How to Claim Political Asylum in the UK
Few things are more terrifying than facing persecution from your country’s government. Here in Britain, although we may complain about our government’s performance, thankfully no one fears physical or economic retribution for expressing views contrary to those in power at the time. British nationals do not have to seek political asylum in other countries.
But for millions around the world, freedom of speech, association, religion, and politics is a far-off dream. However, even modern countries can take actions that can trigger a person to seek political asylum.
One of the most famous cases is that of Australian-born Julian Assange, founder of Wikileaks. In 2012, Ecuador granted the editor asylum in its London embassy, two months after he sought refuge there to avoid extradition to Sweden to answer sexual assault charges. Mr. Assange argued that his human rights would be violated of he entered Sweden, as the allegations were false and designed ultimately to get him extradited to the United States.
He was quoted in the BBC in 2012:
"It was not Britain or my home country, Australia, that stood up to protect me from persecution, but a courageous, independent Latin American nation.
"While today is a historic victory, our struggles have just begun. The unprecedented US investigation against Wikileaks must be stopped.
"While today much of the focus will be on the decision of the Ecuadorean government, it is just as important that we remember Bradley Manning has been detained without trial for over 800 days.”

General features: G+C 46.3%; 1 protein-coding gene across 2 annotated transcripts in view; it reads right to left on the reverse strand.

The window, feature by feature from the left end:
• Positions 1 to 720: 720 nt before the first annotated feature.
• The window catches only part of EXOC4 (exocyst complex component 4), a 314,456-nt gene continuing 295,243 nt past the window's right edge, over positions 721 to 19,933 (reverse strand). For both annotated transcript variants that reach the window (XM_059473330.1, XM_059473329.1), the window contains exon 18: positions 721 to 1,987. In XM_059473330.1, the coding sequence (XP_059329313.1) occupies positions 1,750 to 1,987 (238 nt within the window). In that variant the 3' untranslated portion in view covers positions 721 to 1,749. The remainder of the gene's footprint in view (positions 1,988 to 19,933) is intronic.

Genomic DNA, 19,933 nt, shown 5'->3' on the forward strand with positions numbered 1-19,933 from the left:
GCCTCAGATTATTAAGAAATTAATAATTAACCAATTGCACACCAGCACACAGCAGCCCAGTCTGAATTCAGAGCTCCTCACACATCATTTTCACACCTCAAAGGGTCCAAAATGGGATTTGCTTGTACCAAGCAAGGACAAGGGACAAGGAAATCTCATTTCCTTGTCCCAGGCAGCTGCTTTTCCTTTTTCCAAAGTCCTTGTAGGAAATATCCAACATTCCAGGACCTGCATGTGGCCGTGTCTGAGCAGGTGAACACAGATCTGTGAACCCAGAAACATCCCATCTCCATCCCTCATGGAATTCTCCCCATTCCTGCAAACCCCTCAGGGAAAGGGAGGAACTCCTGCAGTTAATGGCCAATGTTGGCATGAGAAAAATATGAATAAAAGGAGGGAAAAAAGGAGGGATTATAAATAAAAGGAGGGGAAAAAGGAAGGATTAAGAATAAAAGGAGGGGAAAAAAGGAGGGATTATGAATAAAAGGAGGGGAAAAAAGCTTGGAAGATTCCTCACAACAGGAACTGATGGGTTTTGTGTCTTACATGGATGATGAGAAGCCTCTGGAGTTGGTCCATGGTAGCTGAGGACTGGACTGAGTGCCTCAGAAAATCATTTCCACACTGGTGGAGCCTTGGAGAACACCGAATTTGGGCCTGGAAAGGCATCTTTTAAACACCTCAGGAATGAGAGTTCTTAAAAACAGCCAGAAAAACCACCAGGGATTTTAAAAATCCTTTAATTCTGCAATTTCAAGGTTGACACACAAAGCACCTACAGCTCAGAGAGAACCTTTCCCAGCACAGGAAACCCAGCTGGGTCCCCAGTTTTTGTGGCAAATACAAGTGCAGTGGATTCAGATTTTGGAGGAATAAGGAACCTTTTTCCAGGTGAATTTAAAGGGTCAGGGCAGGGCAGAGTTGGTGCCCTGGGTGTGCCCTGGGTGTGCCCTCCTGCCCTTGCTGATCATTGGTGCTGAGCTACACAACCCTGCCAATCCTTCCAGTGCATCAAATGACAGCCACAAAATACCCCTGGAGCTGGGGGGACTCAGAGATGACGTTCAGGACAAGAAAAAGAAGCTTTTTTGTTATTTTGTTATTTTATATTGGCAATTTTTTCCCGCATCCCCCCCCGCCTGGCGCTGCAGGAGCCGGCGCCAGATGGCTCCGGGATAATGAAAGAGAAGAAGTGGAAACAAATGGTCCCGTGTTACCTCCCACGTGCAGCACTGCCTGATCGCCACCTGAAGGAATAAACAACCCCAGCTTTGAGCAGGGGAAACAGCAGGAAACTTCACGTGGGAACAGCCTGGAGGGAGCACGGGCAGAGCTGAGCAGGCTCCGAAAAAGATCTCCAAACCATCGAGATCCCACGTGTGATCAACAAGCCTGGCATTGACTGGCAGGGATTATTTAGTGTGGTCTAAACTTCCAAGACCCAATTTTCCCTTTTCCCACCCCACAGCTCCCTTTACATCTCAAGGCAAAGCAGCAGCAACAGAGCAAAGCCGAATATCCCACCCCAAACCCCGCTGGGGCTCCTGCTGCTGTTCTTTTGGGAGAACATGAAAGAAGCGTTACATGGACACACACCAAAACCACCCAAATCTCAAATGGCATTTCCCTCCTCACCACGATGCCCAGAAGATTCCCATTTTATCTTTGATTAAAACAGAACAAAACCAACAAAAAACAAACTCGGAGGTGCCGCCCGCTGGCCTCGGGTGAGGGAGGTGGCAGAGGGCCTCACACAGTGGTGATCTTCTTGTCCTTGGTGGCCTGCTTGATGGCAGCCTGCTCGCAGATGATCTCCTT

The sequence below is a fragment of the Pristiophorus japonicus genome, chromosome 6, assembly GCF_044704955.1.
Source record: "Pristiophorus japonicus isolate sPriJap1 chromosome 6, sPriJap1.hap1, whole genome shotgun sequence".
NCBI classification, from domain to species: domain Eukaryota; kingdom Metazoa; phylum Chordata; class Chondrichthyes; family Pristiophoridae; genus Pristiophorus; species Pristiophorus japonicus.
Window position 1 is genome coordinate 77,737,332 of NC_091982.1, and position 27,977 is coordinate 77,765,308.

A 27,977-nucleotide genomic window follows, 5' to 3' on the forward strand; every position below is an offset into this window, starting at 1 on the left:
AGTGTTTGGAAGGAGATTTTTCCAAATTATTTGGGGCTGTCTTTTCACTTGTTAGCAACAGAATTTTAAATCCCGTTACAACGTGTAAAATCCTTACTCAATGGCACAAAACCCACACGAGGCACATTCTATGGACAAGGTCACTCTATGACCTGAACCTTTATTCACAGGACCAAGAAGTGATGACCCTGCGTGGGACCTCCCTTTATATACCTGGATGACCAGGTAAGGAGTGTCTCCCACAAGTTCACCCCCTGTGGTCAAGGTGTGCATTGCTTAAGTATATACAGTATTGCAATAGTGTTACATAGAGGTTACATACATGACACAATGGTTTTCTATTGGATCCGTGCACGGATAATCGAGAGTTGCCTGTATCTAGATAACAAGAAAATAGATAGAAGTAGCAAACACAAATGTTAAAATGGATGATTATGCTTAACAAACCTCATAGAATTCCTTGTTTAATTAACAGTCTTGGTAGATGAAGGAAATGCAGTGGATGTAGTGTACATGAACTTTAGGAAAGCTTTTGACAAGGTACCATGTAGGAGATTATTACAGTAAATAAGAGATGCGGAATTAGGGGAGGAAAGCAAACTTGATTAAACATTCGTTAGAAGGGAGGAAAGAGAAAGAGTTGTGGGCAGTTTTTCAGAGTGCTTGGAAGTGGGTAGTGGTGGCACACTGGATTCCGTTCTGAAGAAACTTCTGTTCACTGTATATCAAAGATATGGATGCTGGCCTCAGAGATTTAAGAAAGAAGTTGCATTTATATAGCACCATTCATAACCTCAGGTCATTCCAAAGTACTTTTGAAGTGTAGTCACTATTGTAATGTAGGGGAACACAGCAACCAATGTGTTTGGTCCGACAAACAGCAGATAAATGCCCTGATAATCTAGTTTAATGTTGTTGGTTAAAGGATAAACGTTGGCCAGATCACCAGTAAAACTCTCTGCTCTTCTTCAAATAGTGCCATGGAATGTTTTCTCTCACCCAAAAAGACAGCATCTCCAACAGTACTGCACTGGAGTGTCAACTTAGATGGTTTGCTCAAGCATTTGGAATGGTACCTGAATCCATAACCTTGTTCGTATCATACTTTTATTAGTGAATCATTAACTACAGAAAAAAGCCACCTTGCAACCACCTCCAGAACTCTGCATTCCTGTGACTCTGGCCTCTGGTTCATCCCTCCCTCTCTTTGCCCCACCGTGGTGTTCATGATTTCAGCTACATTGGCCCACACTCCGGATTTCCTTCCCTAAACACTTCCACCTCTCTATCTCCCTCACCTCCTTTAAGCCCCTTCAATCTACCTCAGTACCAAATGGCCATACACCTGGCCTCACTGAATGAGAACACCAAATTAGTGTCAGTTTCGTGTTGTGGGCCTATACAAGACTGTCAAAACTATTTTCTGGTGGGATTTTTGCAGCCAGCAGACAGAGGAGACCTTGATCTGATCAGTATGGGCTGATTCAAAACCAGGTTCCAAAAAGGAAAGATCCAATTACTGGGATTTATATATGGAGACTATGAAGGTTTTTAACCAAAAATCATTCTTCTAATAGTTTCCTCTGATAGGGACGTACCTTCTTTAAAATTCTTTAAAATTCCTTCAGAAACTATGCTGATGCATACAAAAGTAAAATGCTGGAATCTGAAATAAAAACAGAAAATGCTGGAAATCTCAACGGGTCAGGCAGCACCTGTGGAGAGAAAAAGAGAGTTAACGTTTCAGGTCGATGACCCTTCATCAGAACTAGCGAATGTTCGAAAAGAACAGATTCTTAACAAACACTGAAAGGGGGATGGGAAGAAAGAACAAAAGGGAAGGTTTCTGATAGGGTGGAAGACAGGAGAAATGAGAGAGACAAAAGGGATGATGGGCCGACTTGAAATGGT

Bradley Manning (now Chelsea Manning) is a former US soldier accused of leaking government material to Wikileaks.
The right to political asylum in international law
The right to seek political asylum is an ancient one. It was recognised by those who inhabited the classical Greek and Roman world, and by medieval people who would seek sanctuary in a church. Many famous people in history sought asylum in other nations, from Kings (Edward IV, Charles II), to philosophers (Descartes, Voltaire, and Hobbes).
"Everyone has the right to seek and to enjoy in other countries asylum from persecution".
Understanding the difference between an asylum seeker and refugee
The term asylum seeker and refugee are often used interchangeably; however, legally, they are distinct. If you have reached a country and have applied for political asylum there, you are an asylum seeker. If your application is granted, you become a refugee.
How to seek asylum in the UK
You must make an asylum claim from within the UK. You cannot claim asylum from another country. Therefore, as soon as you reach Britain, whether that be by plane, train, or ship, you need to go to the UK Border Agency in Croydon (in south London) and claim asylum. Failure to do so may result in you not being able to access accommodation and benefits whilst your claim is being considered. You should also immediately contact an immigration solicitor who is experienced in asylum claims to help you with your application.
Asylum can be claimed under the following international treaties: